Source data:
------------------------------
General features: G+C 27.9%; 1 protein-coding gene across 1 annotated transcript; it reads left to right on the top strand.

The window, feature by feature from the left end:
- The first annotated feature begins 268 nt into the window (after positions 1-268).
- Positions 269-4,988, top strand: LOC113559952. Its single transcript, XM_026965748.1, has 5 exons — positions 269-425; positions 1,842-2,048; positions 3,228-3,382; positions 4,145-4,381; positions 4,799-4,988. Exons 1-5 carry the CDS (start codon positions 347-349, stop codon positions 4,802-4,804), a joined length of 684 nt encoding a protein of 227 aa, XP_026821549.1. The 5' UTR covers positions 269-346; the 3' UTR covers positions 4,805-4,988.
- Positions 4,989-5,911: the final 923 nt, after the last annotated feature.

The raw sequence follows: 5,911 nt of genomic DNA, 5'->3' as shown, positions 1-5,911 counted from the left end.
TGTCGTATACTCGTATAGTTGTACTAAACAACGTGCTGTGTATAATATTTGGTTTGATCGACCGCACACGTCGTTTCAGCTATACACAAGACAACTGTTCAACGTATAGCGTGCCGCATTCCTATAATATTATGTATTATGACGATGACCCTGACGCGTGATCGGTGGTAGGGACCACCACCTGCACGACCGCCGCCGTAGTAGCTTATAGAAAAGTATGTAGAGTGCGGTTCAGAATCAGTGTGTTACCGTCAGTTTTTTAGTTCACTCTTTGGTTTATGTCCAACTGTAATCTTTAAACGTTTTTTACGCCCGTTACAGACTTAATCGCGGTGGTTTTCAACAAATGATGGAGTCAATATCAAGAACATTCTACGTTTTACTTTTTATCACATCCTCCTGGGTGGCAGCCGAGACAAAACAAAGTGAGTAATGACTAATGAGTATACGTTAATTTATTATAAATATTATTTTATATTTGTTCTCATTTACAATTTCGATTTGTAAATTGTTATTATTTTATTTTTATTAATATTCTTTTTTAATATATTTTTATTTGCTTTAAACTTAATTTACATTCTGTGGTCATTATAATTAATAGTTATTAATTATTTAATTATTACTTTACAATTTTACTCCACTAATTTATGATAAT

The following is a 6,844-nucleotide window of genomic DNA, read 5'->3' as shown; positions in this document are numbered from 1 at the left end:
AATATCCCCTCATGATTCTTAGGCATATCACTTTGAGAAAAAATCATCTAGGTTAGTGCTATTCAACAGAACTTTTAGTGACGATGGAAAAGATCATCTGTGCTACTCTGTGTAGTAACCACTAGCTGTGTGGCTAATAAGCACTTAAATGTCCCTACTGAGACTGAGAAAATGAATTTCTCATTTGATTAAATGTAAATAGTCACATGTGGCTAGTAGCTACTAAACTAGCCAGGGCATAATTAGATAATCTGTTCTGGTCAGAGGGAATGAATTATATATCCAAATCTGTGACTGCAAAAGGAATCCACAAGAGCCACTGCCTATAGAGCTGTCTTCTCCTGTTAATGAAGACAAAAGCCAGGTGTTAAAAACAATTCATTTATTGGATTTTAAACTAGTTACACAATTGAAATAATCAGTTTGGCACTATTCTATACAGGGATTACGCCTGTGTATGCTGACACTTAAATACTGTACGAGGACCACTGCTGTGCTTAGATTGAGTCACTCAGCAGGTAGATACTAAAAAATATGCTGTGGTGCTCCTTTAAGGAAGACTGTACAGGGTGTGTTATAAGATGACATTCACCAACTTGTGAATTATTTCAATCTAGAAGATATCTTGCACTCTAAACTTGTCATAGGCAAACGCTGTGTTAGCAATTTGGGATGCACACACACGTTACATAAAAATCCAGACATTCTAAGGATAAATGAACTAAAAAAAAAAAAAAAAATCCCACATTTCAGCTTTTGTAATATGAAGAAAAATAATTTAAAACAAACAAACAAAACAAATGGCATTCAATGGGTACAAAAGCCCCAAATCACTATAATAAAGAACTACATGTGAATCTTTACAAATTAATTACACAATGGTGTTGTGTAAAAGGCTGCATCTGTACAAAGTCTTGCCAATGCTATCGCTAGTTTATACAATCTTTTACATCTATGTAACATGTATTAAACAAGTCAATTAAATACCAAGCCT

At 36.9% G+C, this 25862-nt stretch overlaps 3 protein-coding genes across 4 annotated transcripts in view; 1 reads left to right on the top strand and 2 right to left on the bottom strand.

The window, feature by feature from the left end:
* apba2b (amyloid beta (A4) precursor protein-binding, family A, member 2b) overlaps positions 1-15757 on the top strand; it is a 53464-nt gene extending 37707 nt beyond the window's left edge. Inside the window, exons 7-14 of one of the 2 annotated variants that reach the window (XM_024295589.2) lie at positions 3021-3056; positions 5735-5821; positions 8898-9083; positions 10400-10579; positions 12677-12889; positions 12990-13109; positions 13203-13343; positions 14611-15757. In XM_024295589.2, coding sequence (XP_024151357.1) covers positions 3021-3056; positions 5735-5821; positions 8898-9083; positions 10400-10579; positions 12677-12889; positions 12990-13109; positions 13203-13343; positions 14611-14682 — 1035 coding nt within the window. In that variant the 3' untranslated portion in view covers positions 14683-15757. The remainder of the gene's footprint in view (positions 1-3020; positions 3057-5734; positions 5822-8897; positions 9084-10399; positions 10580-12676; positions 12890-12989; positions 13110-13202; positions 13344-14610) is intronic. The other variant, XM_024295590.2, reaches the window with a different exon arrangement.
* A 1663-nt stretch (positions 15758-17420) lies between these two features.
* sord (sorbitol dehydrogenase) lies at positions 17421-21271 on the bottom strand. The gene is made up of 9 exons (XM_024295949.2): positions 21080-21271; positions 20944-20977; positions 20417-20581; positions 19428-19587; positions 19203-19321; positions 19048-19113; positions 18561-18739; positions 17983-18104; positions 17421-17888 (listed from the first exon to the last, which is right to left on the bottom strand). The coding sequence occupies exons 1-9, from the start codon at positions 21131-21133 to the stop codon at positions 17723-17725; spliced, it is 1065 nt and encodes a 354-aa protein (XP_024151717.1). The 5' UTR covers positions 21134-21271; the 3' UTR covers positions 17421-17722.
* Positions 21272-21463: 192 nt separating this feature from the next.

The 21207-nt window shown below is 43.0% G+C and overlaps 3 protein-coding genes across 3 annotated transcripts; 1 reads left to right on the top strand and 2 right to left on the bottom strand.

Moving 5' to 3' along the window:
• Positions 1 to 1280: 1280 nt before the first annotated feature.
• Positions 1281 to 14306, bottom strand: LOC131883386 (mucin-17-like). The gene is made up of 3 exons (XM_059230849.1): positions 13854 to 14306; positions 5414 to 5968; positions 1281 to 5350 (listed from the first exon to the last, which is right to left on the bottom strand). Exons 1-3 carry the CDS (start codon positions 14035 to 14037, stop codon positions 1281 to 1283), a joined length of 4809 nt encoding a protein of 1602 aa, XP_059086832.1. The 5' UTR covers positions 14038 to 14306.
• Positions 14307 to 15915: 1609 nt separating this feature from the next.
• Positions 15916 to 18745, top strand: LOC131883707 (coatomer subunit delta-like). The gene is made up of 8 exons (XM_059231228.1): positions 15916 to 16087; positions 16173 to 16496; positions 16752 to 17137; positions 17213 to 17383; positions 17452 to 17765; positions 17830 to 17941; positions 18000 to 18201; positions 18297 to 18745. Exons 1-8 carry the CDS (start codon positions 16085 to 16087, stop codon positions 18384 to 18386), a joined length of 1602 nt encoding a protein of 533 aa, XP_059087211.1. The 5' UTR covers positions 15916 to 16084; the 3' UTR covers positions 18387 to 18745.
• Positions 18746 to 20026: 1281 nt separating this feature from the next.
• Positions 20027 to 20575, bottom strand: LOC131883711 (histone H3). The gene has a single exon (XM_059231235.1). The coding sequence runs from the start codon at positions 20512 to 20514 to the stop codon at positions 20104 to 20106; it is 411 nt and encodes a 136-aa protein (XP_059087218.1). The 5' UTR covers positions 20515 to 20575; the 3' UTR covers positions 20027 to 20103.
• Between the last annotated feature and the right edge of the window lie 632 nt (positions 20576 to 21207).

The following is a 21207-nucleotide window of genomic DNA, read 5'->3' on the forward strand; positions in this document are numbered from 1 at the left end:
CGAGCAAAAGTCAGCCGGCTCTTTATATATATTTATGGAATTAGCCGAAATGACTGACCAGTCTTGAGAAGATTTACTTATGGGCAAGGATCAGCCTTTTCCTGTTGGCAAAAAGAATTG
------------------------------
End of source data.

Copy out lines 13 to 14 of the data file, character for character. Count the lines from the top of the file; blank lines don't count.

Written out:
* A 1663-nt stretch (positions 15758-17420) lies between these two features.
* sord (sorbitol dehydrogenase) lies at positions 17421-21271 on the bottom strand. The gene is made up of 9 exons (XM_024295949.2): positions 21080-21271; positions 20944-20977; positions 20417-20581; positions 19428-19587; positions 19203-19321; positions 19048-19113; positions 18561-18739; positions 17983-18104; positions 17421-17888 (listed from the first exon to the last, which is right to left on the bottom strand). The coding sequence occupies exons 1-9, from the start codon at positions 21131-21133 to the stop codon at positions 17723-17725; spliced, it is 1065 nt and encodes a 354-aa protein (XP_024151717.1). The 5' UTR covers positions 21134-21271; the 3' UTR covers positions 17421-17722.